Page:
Book launched 'to get Singaporeans to think' about the kind of society they want

Minister for Education Ong Ye Kung,  director of the Institute of Policy Studies Janadas Devan,  and Mr Lim Siong Guan officially launch Mr Lim's latest book titled Can Singapore Fall? Making The Future For Singapore.
Minister for Education Ong Ye Kung, director of the Institute of Policy Studies Janadas Devan, and Mr Lim Siong Guan officially launch Mr Lim's latest book titled Can Singapore Fall? Making The Future For Singapore.PHOTO: THE INSTITUTE OF POLICY STUDIES (IPS)

SINGAPORE - Graciousness might not seem like the most important thing in defining the success of a nation, but it is paramount for Mr Lim Siong Guan, the Institute of Policy Studies' 4th S R Nathan Fellow for the Study of Singapore.

Having served 37 years in the civil service, five of which as its head, Mr Lim said that, based on his experience, there are four words to describe what Singapore needs in order to be a successful and sustainable nation state - "gracious society, smart nation".

He said: "We are a First World economy, but I don't think we can say that we are a First World society. We need to think about how to not just do good for ourselves, but for future generations."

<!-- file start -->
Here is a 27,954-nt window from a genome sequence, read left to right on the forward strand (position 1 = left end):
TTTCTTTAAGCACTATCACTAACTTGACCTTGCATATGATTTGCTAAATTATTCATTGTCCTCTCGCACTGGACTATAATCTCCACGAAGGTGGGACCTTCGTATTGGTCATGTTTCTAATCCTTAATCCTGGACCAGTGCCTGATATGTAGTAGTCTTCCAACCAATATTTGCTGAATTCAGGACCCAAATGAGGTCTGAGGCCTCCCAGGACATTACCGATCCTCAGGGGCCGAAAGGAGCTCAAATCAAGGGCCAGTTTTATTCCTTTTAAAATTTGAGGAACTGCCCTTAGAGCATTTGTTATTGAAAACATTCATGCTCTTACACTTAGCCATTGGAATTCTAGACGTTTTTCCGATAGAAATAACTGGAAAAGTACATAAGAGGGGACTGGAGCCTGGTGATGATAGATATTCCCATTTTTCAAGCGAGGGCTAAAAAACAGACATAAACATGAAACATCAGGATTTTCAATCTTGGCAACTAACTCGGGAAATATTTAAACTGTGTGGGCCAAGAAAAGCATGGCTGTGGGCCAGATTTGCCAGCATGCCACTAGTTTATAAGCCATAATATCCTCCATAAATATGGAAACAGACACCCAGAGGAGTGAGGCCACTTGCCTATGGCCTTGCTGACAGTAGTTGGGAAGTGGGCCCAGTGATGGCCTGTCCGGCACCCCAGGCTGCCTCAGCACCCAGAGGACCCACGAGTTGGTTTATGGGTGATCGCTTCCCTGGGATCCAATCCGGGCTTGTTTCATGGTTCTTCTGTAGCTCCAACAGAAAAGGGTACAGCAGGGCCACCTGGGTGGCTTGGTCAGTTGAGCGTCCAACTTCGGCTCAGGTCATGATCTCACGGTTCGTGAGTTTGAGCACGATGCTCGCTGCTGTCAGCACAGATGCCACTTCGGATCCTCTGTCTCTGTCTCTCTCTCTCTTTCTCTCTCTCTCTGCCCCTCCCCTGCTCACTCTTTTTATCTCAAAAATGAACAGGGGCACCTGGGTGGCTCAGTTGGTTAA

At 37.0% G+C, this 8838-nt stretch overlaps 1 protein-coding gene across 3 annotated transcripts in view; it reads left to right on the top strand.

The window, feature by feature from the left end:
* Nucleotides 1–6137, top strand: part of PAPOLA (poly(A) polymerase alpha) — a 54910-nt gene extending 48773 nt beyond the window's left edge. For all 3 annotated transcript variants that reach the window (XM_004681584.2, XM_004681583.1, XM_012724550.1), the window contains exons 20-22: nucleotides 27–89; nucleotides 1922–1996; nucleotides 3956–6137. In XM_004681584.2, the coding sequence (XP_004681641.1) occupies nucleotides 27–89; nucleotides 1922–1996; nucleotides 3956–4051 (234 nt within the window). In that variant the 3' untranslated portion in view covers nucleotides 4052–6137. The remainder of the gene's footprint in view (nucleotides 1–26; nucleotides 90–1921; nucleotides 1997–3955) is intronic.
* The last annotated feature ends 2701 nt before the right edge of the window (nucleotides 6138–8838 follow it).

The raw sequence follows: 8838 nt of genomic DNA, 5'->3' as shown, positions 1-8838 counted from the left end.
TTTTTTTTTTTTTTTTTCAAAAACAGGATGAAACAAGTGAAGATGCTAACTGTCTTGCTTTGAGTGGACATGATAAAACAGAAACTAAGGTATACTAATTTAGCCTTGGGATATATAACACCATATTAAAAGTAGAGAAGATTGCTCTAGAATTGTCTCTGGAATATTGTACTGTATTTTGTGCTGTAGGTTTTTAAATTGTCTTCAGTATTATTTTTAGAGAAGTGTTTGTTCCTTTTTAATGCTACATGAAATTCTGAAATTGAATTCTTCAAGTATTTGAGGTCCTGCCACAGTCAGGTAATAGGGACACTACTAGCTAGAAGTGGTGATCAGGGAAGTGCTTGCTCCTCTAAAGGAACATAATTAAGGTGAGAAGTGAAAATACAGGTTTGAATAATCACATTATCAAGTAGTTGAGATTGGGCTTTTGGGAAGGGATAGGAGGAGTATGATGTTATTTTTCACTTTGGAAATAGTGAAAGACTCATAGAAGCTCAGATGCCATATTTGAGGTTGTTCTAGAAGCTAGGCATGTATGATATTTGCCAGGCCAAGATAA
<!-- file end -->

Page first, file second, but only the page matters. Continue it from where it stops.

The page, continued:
"We need to think about what kind of society we aspire to be."

He was speaking on Wednesday (July 11) at the the launch of his book, Can Singapore Fall? Making The Future For Singapore, which is a compilation of three lectures he delivered between September and November 2017.

Mr Lim said that while thinking about the lectures, he had come to the conclusion that to succeed and avoid "social decay", Singaporeans needed to think about the kind of society they aspired to be.

"You might not agree with me or my conclusions, but my real desire is to get Singaporeans talking and debating," he said.

The aim of the lectures and the new book was simply "to get Singaporeans to think", he added.

"It is about thinking why we do things. We might all stand on the left when on the escalators, but are we doing it because we are afraid of being punished, or do we do it because we want to make moving easier for others," Mr Lim said.

He urged Singaporeans to create a gracious society and to build a culture of innovation, excellence and outwardness.

Mr Ong Ye Kung, the Minister for Education who helped launch the book at the Lee Kuan Yew School of Public Policy, said that Mr Lim was his mentor.

"Everywhere I look in public service, Mr Lim has left an indelible mark," Mr Ong said.

Mr Janadas Devan, director of the Institute of Policy Studies, said that the lectures by Mr Lim last year had the highest number of attendees among all delivered by S R Nathan Fellows.